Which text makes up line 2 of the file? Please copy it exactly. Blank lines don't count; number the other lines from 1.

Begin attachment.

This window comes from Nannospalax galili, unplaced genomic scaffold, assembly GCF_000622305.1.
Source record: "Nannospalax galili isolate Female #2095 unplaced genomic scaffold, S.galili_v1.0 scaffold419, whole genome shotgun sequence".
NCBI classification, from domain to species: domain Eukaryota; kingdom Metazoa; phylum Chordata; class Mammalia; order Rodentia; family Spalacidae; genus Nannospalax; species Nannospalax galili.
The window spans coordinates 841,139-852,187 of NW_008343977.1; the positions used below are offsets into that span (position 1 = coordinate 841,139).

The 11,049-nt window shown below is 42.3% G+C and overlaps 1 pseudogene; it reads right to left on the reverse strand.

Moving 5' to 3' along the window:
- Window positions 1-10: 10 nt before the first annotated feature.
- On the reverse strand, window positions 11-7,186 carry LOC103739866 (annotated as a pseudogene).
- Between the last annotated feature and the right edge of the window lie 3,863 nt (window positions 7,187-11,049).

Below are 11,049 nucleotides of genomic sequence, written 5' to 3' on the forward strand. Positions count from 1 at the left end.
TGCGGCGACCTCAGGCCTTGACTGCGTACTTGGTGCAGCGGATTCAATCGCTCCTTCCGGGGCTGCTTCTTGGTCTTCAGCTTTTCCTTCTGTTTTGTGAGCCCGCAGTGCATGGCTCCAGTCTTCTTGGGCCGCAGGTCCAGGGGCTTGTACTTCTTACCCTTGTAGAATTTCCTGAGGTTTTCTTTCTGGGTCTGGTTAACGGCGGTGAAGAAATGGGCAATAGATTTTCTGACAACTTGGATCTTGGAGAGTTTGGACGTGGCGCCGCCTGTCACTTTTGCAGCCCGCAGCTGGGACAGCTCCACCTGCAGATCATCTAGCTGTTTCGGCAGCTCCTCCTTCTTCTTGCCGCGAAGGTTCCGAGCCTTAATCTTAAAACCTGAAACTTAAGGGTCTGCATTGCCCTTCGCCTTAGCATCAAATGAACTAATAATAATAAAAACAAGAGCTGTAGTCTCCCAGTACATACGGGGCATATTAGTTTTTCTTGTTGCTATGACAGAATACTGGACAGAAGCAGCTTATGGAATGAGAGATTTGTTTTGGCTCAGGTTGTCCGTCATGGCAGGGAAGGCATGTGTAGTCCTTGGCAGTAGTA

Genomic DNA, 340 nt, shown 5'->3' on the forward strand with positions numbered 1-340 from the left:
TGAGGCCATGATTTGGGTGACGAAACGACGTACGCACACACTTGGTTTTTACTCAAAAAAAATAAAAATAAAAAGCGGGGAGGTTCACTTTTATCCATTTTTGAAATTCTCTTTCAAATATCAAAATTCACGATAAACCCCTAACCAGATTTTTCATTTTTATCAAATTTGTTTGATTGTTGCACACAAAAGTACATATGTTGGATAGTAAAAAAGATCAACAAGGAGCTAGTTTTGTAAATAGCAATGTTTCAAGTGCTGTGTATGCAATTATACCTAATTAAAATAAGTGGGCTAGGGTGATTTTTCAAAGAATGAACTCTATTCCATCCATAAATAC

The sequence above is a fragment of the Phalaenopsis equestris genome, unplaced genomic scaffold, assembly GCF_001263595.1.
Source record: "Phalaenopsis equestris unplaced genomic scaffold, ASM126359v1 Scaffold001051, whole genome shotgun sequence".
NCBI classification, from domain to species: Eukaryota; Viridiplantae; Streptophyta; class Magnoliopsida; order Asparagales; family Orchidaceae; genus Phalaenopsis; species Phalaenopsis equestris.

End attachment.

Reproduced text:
Source record: "Nannospalax galili isolate Female #2095 unplaced genomic scaffold, S.galili_v1.0 scaffold419, whole genome shotgun sequence".